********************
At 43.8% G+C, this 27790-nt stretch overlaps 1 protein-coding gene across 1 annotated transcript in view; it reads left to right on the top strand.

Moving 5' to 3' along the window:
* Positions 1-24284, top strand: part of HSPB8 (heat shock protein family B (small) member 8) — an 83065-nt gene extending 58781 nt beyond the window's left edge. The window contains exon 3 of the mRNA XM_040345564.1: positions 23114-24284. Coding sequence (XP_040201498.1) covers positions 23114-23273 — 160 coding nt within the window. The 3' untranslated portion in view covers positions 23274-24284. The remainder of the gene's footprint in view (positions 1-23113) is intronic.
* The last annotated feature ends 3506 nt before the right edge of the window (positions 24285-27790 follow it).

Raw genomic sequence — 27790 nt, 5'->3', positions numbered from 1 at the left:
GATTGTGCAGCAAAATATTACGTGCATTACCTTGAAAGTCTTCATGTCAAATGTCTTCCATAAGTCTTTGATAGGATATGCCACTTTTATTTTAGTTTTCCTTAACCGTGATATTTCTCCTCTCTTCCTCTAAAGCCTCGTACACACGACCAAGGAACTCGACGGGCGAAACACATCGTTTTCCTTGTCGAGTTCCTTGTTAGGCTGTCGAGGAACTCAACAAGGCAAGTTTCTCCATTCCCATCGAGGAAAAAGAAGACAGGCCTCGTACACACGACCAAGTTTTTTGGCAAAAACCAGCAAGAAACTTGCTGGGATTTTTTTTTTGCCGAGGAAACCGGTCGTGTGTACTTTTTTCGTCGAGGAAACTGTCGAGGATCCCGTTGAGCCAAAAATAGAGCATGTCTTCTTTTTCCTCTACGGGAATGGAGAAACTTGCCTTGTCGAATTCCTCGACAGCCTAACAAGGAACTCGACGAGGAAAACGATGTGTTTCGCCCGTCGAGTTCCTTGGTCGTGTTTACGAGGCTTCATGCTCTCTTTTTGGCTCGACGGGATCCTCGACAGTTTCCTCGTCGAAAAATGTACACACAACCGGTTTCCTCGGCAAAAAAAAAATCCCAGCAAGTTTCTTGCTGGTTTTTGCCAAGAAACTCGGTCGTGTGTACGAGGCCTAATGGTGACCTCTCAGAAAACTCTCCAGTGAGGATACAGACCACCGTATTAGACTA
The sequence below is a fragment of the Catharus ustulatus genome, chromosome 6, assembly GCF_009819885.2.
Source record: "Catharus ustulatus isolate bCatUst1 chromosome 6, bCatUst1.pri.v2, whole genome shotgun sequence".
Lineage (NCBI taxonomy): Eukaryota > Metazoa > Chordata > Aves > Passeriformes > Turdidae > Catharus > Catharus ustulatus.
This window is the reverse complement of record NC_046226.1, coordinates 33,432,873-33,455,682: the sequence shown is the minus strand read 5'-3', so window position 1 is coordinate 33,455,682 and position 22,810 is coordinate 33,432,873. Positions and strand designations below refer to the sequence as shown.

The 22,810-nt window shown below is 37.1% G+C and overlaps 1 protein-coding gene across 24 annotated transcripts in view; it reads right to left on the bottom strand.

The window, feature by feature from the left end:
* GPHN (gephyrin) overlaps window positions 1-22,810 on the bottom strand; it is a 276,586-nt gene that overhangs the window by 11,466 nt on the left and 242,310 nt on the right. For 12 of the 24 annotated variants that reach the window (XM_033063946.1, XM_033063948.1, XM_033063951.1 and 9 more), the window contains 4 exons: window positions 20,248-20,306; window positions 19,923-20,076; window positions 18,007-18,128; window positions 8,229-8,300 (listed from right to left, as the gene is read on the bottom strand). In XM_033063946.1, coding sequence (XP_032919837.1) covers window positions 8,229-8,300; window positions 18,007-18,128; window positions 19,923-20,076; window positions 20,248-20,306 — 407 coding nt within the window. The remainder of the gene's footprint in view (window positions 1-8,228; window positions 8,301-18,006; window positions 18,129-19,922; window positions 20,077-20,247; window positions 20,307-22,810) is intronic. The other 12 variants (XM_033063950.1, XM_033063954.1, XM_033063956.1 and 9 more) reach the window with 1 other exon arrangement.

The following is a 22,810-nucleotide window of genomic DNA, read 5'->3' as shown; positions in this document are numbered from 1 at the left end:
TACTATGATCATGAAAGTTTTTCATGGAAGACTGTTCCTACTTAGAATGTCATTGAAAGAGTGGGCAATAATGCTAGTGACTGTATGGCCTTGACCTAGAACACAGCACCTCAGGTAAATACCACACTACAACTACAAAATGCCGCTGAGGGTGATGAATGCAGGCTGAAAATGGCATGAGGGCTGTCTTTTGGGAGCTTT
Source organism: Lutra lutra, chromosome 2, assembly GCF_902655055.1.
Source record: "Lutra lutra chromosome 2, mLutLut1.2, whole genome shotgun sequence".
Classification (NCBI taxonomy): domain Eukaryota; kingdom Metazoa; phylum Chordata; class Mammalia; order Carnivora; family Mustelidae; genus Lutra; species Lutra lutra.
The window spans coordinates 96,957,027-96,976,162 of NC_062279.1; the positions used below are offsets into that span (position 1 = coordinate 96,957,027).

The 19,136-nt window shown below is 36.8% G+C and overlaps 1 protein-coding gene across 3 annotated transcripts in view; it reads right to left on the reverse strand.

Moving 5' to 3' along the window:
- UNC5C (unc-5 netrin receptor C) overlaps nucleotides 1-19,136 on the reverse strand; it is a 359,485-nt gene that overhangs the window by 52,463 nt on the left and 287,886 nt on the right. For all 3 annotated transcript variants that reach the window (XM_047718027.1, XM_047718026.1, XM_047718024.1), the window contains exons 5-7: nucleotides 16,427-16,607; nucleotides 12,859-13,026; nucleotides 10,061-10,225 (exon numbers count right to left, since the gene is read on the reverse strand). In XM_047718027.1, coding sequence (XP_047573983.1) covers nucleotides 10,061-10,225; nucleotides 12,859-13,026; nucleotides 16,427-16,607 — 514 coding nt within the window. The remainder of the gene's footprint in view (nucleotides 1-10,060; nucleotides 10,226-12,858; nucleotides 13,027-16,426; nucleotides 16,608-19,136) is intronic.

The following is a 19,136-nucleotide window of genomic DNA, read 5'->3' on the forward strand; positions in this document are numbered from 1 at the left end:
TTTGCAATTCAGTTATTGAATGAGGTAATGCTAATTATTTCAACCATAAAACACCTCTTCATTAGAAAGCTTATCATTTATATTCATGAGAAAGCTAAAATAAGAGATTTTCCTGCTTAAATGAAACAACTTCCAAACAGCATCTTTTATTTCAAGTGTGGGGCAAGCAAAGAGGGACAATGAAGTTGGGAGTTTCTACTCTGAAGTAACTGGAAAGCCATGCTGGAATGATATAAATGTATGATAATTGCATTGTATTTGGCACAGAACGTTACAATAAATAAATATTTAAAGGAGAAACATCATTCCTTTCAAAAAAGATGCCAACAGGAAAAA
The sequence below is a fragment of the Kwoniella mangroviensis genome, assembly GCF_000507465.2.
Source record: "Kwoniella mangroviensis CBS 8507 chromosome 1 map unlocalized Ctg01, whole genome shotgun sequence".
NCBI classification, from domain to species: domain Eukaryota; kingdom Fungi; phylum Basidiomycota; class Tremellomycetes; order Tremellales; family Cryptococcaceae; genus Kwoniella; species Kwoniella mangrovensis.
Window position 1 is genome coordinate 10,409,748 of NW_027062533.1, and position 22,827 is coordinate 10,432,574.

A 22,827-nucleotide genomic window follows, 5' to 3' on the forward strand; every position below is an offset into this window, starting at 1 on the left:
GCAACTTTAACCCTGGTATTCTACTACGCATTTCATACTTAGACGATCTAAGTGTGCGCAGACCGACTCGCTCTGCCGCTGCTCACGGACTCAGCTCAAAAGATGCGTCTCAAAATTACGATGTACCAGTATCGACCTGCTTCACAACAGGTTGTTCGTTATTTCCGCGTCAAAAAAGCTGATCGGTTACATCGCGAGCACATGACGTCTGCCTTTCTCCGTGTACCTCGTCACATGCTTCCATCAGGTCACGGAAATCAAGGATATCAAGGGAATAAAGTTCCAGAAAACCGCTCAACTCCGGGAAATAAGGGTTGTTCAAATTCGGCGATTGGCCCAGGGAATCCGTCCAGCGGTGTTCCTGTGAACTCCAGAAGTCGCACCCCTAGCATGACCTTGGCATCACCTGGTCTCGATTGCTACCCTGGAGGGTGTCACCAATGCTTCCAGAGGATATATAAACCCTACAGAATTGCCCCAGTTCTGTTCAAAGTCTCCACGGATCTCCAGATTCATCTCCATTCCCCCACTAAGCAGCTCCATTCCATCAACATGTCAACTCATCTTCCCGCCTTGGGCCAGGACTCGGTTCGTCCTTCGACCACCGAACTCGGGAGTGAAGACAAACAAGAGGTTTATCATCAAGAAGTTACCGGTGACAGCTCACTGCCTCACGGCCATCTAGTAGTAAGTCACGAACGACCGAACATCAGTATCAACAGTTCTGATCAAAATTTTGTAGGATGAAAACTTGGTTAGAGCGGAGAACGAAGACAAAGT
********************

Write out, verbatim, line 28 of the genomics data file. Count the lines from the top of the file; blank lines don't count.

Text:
Window position 1 is genome coordinate 10,409,748 of NW_027062533.1, and position 22,827 is coordinate 10,432,574.